Review | Section 8
Format: PC/Xbox360 | Genre: Online FPS | Publisher: South Peak | Developer: Timegate | Release date: 11/09/09 | RRP: £34.99-£49.99
By Greg Giddens
The success of Battlefield 1943 has proven that the control-point sub-genre of first-person shooters is still highly sought after.
Section 8 attempts to refine this experience, and in many respects it succeeds. All the genre’s unnecessary hindrances, ones that have increasingly crept into the genre over the years, have been either removed or retouched to provide a purer game. But it’s at the unfortunate cost of character. Section 8 features elements of the Battlefield, Unreal, and Tribes series to name but a few, but offers nothing exceptional to give this title its own identity.
That’s a real shame, as the game is certainly fun to play. But it’s very likely to slip into obscurity over the coming months. The single-player mode is short and lacking in story, while the multiplayer – its main selling point – just doesn’t have enough flare to keep players coming back for more. With stronger titles out there already, and more due for release soon, Section 8 will struggle to hold its own in the long term – though not for a lack of trying.
//Sanity is a full time job
The term “Section 8” refers to the category of discharge from the United States military for being deemed mentally unfit. Which is fitting, because the squad you join up with, the 8th armoured infantry, consists of volunteers participating in missions any sane person would stay well clear of.
As upcoming officer Alex Corde, and wearing a suit of armour that increases strength, speed, agility, and has a rechargeable shield, you and your squad are sent to the outer planets to quell a breakaway organisation called the Arm of Orion. This single-player campaign really serves only as a primer for multiplayer, adding an unconvincing back-story and remaining criminally short, but although the experience doesn’t add much to the game as a whole, it doesn’t take anything away either. In terms of getting the most out of the experience, its addition is preferred to it omission; and as far as tutorial-esque introductions go, it prepares player well enough for the multiplayer onslaught.
Other than the single-player, only two other modes are present: instant action and multiplayer. Both modes only consist of a single game type, Conquest, and although you can change the odds by – for example – pitting humans against bots or you versus an AI army, the main objective remains the same: capture and hold control points. But it does incorporate several other objective based styles seen in other titles, delivering a generally satisfying experience.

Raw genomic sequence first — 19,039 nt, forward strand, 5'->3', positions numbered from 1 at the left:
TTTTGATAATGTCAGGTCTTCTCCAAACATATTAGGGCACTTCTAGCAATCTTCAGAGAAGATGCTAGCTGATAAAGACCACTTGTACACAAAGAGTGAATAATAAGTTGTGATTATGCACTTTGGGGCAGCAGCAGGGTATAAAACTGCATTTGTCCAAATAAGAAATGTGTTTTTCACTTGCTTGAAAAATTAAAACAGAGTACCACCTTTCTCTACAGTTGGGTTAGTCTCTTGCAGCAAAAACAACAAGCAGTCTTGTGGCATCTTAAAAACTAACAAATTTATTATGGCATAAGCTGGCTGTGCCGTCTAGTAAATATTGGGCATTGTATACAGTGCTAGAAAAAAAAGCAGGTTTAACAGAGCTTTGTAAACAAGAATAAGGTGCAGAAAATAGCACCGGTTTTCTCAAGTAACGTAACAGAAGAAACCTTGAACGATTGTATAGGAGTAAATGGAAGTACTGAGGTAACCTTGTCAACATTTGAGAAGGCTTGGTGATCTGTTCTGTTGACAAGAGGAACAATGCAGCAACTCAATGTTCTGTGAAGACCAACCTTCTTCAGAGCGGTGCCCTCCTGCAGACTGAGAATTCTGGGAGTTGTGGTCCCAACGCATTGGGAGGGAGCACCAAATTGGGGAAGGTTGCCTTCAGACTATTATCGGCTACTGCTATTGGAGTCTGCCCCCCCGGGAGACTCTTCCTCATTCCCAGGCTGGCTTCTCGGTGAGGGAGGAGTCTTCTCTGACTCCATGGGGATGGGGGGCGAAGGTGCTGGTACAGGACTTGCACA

//Points mean prizes
There are several things to earn as you fight your way to victory. You’ll gain experience points to raise your rank; requisition points to buy structures and vehicles; feats and victory points. Killing enemy players, destroying enemy vehicles and structures and capturing control points all earn victory points for your team; reach a thousand and your team wins. Feats are earned for prowess in battle, such as multiple kills and assists, and this is when things get interesting. Complete enough feats in a given category, and you’ll activate dynamic combat missions, or DCMs. These range from protecting a VIP to planting a bomb at an enemy location, and succeeding at these secondary objectives provides valuable victory points for your team.
Your enemy won’t just sit back and let you achieve these secondary goals, either. Once a DCM is activated, the other team is instantly made aware, and receives victory points for thwarting your plans. So you can expect a fight whether you’re participating in a DCM or trying to capture a control point. The addition of these DCMs within the conquest game mode is refreshing, and while it’s an addition that struggles to innovate, it certainly helps maintain a fast-paced and varied match each time.
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